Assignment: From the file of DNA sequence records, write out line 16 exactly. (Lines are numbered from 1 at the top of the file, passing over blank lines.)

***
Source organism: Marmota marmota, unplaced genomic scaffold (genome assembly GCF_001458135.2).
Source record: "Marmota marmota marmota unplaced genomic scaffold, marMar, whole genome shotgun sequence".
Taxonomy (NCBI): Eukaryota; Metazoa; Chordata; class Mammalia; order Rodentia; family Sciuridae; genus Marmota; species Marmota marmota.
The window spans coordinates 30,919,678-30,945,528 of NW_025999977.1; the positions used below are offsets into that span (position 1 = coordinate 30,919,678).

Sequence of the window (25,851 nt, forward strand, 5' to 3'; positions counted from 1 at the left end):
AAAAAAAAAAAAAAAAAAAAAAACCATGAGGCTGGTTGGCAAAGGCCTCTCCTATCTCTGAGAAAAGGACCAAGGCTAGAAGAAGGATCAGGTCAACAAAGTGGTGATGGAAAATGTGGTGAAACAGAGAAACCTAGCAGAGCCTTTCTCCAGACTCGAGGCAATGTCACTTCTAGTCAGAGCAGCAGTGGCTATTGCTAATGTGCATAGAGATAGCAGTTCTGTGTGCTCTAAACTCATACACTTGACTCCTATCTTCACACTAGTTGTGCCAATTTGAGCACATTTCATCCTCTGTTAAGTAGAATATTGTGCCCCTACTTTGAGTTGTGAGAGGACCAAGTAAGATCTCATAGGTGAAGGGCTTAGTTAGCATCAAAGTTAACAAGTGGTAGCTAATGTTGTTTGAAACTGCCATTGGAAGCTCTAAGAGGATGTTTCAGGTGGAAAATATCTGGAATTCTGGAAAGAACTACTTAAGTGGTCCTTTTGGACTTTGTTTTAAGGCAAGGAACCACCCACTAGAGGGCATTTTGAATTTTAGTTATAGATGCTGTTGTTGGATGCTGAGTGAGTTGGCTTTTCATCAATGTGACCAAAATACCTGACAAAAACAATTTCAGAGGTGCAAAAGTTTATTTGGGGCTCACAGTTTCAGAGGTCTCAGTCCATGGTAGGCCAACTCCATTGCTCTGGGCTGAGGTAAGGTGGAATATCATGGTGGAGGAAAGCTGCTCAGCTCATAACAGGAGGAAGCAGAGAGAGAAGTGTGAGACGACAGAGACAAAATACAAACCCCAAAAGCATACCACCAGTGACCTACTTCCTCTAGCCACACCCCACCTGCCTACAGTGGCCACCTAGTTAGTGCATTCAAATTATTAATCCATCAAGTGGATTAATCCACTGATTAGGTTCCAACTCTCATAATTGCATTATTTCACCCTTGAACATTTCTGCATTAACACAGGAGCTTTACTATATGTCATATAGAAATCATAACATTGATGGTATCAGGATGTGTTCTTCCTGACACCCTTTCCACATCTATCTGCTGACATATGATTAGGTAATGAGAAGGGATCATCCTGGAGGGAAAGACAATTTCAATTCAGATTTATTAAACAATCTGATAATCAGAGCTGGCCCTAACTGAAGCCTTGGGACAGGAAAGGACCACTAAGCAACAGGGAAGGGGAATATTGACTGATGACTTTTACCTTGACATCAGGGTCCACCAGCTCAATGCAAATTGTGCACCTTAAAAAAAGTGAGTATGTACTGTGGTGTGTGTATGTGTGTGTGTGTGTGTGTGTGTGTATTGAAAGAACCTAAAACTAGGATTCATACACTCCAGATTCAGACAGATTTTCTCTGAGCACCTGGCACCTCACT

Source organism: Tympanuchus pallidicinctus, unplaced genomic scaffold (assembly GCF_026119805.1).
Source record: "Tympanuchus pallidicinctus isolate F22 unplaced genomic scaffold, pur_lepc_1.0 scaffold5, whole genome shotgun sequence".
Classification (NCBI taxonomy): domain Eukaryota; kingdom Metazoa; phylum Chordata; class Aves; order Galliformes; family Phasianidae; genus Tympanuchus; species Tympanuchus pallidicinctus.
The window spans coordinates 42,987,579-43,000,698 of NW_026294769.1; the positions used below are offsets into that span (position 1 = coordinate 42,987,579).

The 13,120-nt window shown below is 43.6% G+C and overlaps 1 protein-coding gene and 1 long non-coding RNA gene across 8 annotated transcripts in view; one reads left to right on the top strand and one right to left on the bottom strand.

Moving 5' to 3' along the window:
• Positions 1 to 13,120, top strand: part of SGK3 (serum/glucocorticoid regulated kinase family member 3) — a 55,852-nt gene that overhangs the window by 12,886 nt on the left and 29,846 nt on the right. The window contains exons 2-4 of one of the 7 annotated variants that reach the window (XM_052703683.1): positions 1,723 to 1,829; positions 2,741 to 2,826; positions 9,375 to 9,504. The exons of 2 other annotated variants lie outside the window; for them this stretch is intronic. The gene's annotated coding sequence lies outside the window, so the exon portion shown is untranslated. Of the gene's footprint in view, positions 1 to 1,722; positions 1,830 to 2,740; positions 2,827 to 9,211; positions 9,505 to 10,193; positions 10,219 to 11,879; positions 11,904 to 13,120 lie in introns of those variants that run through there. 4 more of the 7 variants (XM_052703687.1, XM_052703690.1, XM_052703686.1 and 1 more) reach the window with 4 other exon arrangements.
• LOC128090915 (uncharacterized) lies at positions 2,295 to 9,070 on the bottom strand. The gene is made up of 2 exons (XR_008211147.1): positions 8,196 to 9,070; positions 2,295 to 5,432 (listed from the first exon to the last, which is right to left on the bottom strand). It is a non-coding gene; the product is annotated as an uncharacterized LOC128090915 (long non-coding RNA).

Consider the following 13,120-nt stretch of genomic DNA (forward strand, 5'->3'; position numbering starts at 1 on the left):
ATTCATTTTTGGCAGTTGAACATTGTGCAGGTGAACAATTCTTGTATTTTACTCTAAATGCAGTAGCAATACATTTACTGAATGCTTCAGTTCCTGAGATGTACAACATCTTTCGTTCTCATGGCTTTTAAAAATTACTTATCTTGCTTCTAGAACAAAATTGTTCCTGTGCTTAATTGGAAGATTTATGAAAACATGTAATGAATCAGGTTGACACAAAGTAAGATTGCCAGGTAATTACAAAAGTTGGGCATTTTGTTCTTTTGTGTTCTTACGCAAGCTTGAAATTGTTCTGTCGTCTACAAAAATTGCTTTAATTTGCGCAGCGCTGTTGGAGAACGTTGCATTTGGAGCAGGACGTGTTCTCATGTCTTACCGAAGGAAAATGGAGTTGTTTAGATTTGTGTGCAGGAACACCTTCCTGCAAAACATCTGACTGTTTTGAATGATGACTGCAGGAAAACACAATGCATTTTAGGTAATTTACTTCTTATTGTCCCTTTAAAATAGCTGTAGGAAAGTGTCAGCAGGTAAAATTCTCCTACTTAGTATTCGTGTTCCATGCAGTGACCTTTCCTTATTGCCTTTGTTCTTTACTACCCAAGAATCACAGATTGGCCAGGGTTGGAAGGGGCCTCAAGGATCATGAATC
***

ATTCATTTTTGGCAGTTGAACATTGTGCAGGTGAACAATTCTTGTATTTTACTCTAAATGCAGTAGCAATACATTTACTGAATGCTTCAGTTCCTGAGATGTACAACATCTTTCGTTCTCATGGCTTTTAAAAATTACTTATCTTGCTTCTAGAACAAAATTGTTCCTGTGCTTAATTGGAAGATTTATGAAAACATGTAATGAATCAGGTTGACACAAAGTAAGATTGCCAGGTAATTACAAAAGTTGGGCATTTTGTTCTTTTGTGTTCTTACGCAAGCTTGAAATTGTTCTGTCGTCTACAAAAATTGCTTTAATTTGCGCAGCGCTGTTGGAGAACGTTGCATTTGGAGCAGGACGTGTTCTCATGTCTTACCGAAGGAAAATGGAGTTGTTTAGATTTGTGTGCAGGAACACCTTCCTGCAAAACATCTGACTGTTTTGAATGATGACTGCAGGAAAACACAATGCATTTTAGGTAATTTACTTCTTATTGTCCCTTTAAAATAGCTGTAGGAAAGTGTCAGCAGGTAAAATTCTCCTACTTAGTATTCGTGTTCCATGCAGTGACCTTTCCTTATTGCCTTTGTTCTTTACTACCCAAGAATCACAGATTGGCCAGGGTTGGAAGGGGCCTCAAGGATCATGAATC